An Introduction To The Agile Service Delivery Methodology
I’ve done some blogging and even put together a webinar on the concept of Agile Service Deliver over the years but never really nailed it down.. I’ve been teaching Agile Service Delivery to my clients who are looking for a best-of breed methodology for their service delivery process. Well it’s time that I started getting it documented, and for several good reasons. First, I need to be able to standardize and systematize the entire approach and process. Second, it’s going to be at the core of the MSP Pro Academy training.
I have actually been developing my methods for service delivery process for more than a decade. It made some of it’s greatest leaps forward when I started working with a real Professional Services Automation (PSA) tool while at KPEnterprises, my brother Karl’s MSP in Sacramento, CA. But I didn’t call it Agile Service Delivery back then becasue I did not yet realize that I was developing something more than jsut a beast practice for my organization. It wasn’t until I became the COO for another MSP in Florida that was struggling that I realized what I had actually developed in my mind as to the service delivery process. To date, I have proved it’s methodology there at that organization and I’ve proven it at organizations around the US and in the UK.
Agile service delivery is the antidote to the current stack and run methods perpetuated by the Service Ticket systems and PSA’s. There are basically two methods out there for running a service desk and both are actually stack and run methods.
One I refer to as stacking dominoes and it means you lay out the technicians day by scheduling them for calls, appointments, or tickets, end to end. The mindset is that they will go mindlessly as told, from one thing to the next and be very productive. We all know how this goes. The minute one thing goes wrong from a simple traffic jam or a client with a priority one issue, the dominoes fall. And when they do, the service coordinator start shuffling and shifting time, and people to remedy the situation. And it cascades!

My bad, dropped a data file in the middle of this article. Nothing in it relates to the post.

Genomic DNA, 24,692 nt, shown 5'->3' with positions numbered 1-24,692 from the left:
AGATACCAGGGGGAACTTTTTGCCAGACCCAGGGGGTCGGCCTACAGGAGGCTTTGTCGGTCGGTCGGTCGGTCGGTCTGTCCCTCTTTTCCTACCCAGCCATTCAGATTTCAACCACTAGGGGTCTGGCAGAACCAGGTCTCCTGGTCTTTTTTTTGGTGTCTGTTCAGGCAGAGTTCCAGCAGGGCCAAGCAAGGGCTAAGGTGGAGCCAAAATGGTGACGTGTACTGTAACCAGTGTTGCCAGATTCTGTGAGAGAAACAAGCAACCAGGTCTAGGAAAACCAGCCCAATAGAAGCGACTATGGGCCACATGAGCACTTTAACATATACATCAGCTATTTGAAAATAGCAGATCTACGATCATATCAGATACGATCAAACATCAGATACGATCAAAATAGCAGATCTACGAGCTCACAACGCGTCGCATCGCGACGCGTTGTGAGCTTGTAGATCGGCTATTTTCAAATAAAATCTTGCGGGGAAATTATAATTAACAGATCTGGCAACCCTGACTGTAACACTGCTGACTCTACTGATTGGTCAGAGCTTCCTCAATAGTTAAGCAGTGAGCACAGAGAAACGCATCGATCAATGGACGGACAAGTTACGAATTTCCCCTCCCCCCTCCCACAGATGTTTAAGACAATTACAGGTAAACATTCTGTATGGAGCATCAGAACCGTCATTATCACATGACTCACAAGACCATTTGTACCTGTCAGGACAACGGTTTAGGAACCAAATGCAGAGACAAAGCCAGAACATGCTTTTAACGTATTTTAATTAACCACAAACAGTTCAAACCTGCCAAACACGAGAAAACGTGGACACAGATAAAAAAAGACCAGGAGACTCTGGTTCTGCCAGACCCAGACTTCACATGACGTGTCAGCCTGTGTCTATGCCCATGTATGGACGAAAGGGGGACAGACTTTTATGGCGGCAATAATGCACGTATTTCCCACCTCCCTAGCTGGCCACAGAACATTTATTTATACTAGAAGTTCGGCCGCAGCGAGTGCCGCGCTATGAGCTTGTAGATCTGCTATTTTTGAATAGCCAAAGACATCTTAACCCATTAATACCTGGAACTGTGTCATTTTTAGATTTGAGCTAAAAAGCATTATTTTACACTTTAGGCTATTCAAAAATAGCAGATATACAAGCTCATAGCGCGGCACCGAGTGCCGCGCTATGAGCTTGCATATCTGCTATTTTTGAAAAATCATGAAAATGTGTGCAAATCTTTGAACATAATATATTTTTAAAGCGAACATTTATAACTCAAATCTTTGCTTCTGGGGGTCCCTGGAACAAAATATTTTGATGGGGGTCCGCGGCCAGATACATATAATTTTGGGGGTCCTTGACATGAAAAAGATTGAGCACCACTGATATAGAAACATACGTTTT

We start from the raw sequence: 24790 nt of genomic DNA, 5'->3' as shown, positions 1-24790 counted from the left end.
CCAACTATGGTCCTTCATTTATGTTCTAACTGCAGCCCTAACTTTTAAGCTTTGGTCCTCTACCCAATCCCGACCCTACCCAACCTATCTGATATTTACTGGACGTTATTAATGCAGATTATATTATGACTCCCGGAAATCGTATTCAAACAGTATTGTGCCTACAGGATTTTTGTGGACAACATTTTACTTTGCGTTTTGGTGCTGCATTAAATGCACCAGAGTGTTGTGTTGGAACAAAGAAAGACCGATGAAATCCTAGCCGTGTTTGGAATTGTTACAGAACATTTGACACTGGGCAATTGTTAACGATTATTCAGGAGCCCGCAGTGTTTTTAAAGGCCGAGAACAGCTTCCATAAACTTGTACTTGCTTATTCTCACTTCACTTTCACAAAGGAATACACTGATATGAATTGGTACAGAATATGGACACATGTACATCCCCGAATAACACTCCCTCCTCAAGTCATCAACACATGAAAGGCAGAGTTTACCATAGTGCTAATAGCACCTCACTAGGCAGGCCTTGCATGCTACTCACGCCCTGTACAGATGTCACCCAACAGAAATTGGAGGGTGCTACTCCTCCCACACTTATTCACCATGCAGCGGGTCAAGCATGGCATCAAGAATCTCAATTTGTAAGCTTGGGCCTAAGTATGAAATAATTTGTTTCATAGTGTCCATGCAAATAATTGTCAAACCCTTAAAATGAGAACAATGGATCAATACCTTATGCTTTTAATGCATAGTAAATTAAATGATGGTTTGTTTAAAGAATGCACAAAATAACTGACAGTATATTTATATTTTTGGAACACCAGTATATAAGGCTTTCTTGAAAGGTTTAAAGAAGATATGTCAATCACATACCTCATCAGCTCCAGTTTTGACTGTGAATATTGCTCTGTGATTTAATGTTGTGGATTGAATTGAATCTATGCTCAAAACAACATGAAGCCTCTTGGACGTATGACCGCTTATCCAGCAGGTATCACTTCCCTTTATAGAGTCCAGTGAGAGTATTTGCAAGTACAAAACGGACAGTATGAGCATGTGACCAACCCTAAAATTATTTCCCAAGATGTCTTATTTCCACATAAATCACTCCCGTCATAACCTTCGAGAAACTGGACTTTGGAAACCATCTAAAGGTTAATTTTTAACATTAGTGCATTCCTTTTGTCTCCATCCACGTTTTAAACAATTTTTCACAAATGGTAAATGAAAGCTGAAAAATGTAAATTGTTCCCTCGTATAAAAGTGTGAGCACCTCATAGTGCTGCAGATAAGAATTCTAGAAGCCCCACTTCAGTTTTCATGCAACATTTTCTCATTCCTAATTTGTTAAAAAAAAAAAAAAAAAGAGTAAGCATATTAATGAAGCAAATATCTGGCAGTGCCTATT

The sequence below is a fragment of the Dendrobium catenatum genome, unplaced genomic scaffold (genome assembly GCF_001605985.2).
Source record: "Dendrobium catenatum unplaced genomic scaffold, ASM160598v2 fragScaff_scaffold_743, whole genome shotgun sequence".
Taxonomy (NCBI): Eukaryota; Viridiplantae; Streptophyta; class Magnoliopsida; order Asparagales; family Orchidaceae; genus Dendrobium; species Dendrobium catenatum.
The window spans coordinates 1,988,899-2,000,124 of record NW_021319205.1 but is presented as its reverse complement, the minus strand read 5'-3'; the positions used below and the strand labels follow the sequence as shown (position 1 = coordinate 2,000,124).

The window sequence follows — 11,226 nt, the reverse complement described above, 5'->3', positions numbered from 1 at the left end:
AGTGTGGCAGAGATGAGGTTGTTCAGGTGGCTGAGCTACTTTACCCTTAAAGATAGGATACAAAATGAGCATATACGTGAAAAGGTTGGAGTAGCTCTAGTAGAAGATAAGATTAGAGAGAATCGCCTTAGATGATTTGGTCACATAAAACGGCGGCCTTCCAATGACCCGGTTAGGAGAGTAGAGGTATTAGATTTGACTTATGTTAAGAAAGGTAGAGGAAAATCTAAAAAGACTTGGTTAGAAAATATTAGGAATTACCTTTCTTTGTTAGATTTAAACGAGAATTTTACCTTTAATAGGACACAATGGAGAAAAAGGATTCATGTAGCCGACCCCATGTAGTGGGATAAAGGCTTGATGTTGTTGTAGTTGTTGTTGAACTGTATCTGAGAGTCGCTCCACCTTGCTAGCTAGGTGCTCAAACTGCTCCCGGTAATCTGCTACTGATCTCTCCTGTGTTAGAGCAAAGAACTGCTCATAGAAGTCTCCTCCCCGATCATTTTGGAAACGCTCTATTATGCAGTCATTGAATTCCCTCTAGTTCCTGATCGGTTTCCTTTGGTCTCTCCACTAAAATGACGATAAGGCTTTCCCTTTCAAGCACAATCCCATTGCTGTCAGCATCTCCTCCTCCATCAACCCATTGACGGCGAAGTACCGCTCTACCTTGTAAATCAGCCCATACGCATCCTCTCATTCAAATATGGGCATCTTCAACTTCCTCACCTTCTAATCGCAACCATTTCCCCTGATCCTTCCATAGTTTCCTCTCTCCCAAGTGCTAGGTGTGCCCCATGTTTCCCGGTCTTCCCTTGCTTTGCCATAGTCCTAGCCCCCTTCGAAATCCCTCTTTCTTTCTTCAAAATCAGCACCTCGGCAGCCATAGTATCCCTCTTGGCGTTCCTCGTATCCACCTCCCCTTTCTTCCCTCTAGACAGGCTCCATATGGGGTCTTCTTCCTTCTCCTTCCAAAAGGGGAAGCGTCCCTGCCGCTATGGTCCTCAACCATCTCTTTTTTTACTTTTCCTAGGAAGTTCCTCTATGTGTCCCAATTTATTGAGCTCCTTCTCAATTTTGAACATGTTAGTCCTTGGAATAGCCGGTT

The other method I call ticket lumping and it happens when we pile tickets onto people with the belief that if every issue belongs to someone then those very responsible people will undoubtedly follow up or through on what they are assigned. The reality is that when Joe realizes he has 75 tickets to his name and he’s about three weeks backlogged he naturally tries to push the problem up ill to the service coordinator or the service manager, expecting them to even the load. If they do respond, it’s to simply lump the tickets onto someone else to lighten Joe’s load. if they don’t respond, Joe will reach out to Carol for help. But Carol will likely say, I have 10 tickets of my own that I cannot even see past, I’m not taking on yours. One way or another the tickets get passed around like the town bicycle while the oldest of then, like in the movie Cocoon, just grow older and never die.